Some do not want to forgive because they want vengeance. And they are dedicated to extracting that vengeance. Some do it with cruel and direct retaliation. Others are more covert. They get their vengeance through gossip, manipulation of relationships, and other passive-aggressive behaviors. Some just enjoy hating the offender. 

Hanging onto bitterness is self-destructive and poisons the soul (Heb. 12:15; Eph. 4:30- 32). It is a violation of love (1 Cor. 13:5); it is rebellion against Jesus’ instruction to His followers (Matt. 6:12, 14-15). 

1. Forgiveness is not forgetting.

2. Forgiveness is letting go of resentment; we forgive in order to heal.

3. Forgiveness is not seeking revenge (overtly or covertly).

4. Forgiveness is something you do for your sake; it is between you and God.

5. Forgiveness is agreeing to live with the consequences of another’s sin. We pay the price for the evil we forgive, just as Christ did.

6. Forgiveness is a crisis of the soul; it is an act of the will—a choice we make even if we do not feel like it.

7. Forgiveness sets the offended one free to heal and grow beyond the pain of the offense.


Jesus described the evil one as a liar and the father or progenitor of lies. “You belong to your father, the devil, and you want to carry out your father’s desire. He was a murderer from the beginning, not holding to the truth, for there is no truth in him. When he lies, he speaks his native language, for he is a liar and the father of lies.” (John 8:44) Satan and his army of demons seek to impact our thinking process primarily through deception or lies. The evil one is described as a deceiver and a liar.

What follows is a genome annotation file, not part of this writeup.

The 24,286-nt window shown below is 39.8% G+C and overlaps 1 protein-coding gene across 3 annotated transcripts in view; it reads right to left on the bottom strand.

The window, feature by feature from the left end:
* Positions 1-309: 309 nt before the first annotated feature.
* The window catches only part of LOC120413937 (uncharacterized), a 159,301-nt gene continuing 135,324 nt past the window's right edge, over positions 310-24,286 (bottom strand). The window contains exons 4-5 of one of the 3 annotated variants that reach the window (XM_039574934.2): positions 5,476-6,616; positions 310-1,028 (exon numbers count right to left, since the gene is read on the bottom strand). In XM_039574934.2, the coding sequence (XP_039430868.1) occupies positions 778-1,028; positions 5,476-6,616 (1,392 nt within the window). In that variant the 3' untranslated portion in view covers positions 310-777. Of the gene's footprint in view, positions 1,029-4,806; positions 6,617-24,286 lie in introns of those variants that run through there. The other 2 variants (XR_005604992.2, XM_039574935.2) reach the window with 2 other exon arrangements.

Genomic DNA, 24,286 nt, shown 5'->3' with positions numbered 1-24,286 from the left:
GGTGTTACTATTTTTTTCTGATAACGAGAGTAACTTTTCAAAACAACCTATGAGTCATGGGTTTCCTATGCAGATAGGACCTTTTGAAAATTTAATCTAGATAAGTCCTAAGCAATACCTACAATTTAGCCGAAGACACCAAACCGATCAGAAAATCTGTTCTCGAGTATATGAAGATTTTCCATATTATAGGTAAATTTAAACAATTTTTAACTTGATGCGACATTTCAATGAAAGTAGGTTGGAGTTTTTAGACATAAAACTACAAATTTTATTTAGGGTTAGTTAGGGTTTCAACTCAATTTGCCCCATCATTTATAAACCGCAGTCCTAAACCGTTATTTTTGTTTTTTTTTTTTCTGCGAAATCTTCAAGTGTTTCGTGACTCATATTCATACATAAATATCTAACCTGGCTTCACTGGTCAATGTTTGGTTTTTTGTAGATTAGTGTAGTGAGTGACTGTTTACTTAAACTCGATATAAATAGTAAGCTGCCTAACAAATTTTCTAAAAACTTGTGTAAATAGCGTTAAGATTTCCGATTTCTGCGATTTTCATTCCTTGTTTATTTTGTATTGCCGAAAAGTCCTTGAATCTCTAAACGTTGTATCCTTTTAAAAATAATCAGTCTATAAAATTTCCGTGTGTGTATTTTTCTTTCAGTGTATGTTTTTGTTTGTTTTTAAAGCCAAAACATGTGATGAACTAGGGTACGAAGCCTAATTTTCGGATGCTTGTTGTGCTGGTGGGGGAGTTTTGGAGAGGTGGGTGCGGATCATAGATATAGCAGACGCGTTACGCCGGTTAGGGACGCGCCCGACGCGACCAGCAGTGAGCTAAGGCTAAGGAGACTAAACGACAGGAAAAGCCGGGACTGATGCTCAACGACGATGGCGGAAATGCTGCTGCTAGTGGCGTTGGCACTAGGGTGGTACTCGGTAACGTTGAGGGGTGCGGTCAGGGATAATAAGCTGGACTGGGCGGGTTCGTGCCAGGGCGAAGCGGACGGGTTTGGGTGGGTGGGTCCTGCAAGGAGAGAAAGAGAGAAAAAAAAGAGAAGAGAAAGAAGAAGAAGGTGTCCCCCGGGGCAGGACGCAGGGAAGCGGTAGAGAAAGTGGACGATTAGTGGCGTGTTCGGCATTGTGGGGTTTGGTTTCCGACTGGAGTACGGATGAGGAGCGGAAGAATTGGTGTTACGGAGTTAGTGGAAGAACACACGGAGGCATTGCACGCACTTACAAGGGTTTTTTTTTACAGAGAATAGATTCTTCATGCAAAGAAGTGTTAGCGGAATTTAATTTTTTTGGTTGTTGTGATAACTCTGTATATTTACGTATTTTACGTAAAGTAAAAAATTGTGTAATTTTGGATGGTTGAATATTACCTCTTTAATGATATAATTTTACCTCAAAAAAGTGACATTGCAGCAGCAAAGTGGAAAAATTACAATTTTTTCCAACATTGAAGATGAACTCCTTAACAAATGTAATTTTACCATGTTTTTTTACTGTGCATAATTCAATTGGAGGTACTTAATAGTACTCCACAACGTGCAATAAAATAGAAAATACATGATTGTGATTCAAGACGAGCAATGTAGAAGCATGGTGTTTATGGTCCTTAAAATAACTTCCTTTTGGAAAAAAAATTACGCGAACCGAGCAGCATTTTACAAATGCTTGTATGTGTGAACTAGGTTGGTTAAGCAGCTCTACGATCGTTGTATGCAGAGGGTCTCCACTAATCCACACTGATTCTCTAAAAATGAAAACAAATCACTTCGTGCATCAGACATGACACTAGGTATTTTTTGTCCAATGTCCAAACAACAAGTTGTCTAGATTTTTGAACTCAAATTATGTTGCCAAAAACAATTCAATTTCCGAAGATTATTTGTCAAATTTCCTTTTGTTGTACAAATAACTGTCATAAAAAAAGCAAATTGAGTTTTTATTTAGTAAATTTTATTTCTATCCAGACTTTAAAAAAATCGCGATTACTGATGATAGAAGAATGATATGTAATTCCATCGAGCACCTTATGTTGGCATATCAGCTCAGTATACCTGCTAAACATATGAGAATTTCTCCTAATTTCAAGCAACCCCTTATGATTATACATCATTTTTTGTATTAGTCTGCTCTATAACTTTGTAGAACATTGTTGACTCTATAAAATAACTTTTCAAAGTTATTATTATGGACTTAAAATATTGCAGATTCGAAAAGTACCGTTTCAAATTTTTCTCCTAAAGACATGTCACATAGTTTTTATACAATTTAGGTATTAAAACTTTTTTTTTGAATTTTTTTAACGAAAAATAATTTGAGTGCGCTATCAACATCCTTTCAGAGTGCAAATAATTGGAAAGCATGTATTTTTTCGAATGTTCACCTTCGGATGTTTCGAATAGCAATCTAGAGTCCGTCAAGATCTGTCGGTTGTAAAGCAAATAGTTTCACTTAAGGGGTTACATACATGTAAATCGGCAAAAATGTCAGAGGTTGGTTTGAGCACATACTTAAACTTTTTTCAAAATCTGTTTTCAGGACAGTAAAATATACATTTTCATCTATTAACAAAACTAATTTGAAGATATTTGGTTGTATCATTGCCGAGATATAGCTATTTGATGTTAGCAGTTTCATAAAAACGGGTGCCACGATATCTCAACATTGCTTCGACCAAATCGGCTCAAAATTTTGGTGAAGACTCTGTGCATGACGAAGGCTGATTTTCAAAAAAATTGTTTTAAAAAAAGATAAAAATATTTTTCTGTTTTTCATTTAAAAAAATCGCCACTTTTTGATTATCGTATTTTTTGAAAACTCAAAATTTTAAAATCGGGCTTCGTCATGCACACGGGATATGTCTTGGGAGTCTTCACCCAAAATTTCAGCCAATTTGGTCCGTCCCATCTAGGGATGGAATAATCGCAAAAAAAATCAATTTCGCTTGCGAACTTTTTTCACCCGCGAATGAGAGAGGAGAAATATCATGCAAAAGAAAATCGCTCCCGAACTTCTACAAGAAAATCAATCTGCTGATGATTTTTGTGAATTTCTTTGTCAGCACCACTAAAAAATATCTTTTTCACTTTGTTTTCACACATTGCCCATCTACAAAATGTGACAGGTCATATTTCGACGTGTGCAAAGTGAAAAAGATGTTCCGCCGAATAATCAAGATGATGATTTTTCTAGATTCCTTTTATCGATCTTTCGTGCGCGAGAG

We also can be indirectly impacted by the evil one’s deception of others. Paul warned Timothy about deceiving spirits operating in men for the purpose of seducing them away from the truth: “The Spirit clearly says that in later times some will abandon the faith and follow deceiving spirits and things taught by demons. Such teachings come through hypocritical liars, whose consciences have been seared as with a hot iron. (1 Timothy 4:1-2) 

Paul tells us in Romans 12:2 that we can be deceived by the world—led by cultural messages, behaviors, and customs into false beliefs. Scripture also teaches that we can deceive ourselves (1 Cor. 3:18). In summary, we can say that Satan seeks to capture our mind, emotions and will through deception. We know that we need to be alert to several sources of deception. 

1. Satan and his demons can directly deceive people (1 Tim. 4:1).

2. Other people can deceive us (Matt. 24:4-11).

3. We can be deceived by the culture in which we live (Rom. 12:2).

4. We can deceive ourselves (1 Cor. 3:18). 

Although it often is difficult to pinpoint a direct cause-effect relationship between a lie that we believe and the source of the lie, we know that Satan’s power is always in the lie, because he is the father of lies.